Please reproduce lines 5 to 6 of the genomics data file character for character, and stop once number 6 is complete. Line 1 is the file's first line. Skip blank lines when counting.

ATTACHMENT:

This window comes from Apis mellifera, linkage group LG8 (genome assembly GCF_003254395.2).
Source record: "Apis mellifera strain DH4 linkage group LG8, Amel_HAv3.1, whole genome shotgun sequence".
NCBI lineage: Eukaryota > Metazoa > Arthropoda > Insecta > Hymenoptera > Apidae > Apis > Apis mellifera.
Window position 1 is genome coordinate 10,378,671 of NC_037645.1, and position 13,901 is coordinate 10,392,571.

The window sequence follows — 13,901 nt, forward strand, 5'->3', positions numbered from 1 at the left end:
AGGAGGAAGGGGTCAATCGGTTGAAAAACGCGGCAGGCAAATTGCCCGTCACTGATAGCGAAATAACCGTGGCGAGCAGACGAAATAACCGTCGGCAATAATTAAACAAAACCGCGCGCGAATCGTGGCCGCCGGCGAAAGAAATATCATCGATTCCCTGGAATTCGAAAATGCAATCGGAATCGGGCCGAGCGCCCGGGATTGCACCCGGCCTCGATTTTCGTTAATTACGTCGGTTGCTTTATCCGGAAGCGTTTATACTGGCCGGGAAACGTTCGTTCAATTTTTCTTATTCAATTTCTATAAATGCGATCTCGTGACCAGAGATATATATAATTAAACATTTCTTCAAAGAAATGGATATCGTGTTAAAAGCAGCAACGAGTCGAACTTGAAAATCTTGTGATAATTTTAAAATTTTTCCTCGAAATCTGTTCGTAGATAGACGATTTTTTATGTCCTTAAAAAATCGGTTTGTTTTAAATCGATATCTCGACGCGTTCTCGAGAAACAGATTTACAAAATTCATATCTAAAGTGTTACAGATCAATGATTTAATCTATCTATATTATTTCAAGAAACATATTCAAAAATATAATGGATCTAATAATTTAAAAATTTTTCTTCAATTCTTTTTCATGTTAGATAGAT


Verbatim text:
The window sequence follows — 13,901 nt, forward strand, 5'->3', positions numbered from 1 at the left end:
AGGAGGAAGGGGTCAATCGGTTGAAAAACGCGGCAGGCAAATTGCCCGTCACTGATAGCGAAATAACCGTGGCGAGCAGACGAAATAACCGTCGGCAATAATTAAACAAAACCGCGCGCGAATCGTGGCCGCCGGCGAAAGAAATATCATCGATTCCCTGGAATTCGAAAATGCAATCGGAATCGGGCCGAGCGCCCGGGATTGCACCCGGCCTCGATTTTCGTTAATTACGTCGGTTGCTTTATCCGGAAGCGTTTATACTGGCCGGGAAACGTTCGTTCAATTTTTCTTATTCAATTTCTATAAATGCGATCTCGTGACCAGAGATATATATAATTAAACATTTCTTCAAAGAAATGGATATCGTGTTAAAAGCAGCAACGAGTCGAACTTGAAAATCTTGTGATAATTTTAAAATTTTTCCTCGAAATCTGTTCGTAGATAGACGATTTTTTATGTCCTTAAAAAATCGGTTTGTTTTAAATCGATATCTCGACGCGTTCTCGAGAAACAGATTTACAAAATTCATATCTAAAGTGTTACAGATCAATGATTTAATCTATCTATATTATTTCAAGAAACATATTCAAAAATATAATGGATCTAATAATTTAAAAATTTTTCTTCAATTCTTTTTCATGTTAGATAGAT